Let’s move onto my next batch of mad ideas then. After maths I moved onto science. How about using the little blighters you’ve just made for maths in a lesson on forces, complete with giant catapult. Too dangerous? Well it’s just an idea. Coming back down to earth with a bump (!!!! – sorry, couldn’t resist) why not use autoshapes, or another shape drawing program, to create your own Angry Birds? They could be as simple or complicated as you like. The one above is fairly straightforward – I bet the pupils could come up with something better. Another ICT idea I came up with involved the use of 2DIY (or maybe even 2DIY 3D if you have access to Purple Mash): creating games based on the Angry Birds story and characters. Maybe a journey game where the birds have to sneak past the pigs. Or a collection game for finding golden eggs. Again – the children are bound to come up with much better ideas.

And so to my final few ideas for today (and, I’m warning you, I have loads more): let’s link to literacy. If there are pupils who are really familiar with the game they could hone their instruction writing skills by creating walkthroughs for other children to follow. I think this would be a lovely exercise that could involve some really obvious peer assessment. I also think that the initial introduction to the game would make an interesting story starter and, if you want to get really into it, why not get pupils to storyboard and create their own game trailers, similar to the one seen here? I bet they come up with some corkers!

It’s Your Letters

I wasn’t going to blog today. Honestly, I wasn’t. But then I thought, following on from yesterday’s post, I’d make some letter cards to share with everyone (and you can download them here). What struck me while making these was 1. – how difficult it was to find letters that were not watermarked or copyright protected and 2. how few lowercase letters were actually available. I had the most success looking at craft and home furnishing sites and I ended up creating some of the letters by using word art and filling them with unusual textures.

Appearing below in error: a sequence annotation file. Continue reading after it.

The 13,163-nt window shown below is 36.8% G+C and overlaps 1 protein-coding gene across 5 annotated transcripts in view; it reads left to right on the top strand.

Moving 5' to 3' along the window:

With this in mind I had a bit of a brainwave. Why not send children out and about (around school or possibly when you’re offsite) with a wordlist, plus a camera or mobile device, and let them find the letters required and take photos of them. You would have your own bespoke set of funky letters to use. It would be a really hands on way to support spelling and I’m sure the results would look great on a display.

 

Old favourites revisited.

I spent a bit of time this morning going through long and forgotten folders on my computer (sad, I know, but a bit of housekeeping was in order) and came across a few things I remember downloading long ago when working with pupils with Special Educational Needs. Some of them are quite old and some of them may still be available online but I thought someone, somewhere might find them helpful so…here we go.

The first thing I came across this morning was a game/activity simply called Road. I remember downloading it so it could be used as a free time activity by a child who loved trains. I have a feeling I found it though SENTeacher.org but can’t see it listed there today so I’ve placed a link to a zip folder here. With a little investigating I’ve found a similar, more modern equivalent on HelpKidzLearn but this doesn’t have the same flexibility or options as Road which still seems to run okay on my newer system(although the one on HelpKidzLearn is switch accessible). It does look dated but might still be fun for the child who loves to play with trains and roadways. Another free time activity I came across and downloaded (possibly for the same child) was John’s Funny Face game: pointless fun for those with a few minutes spare.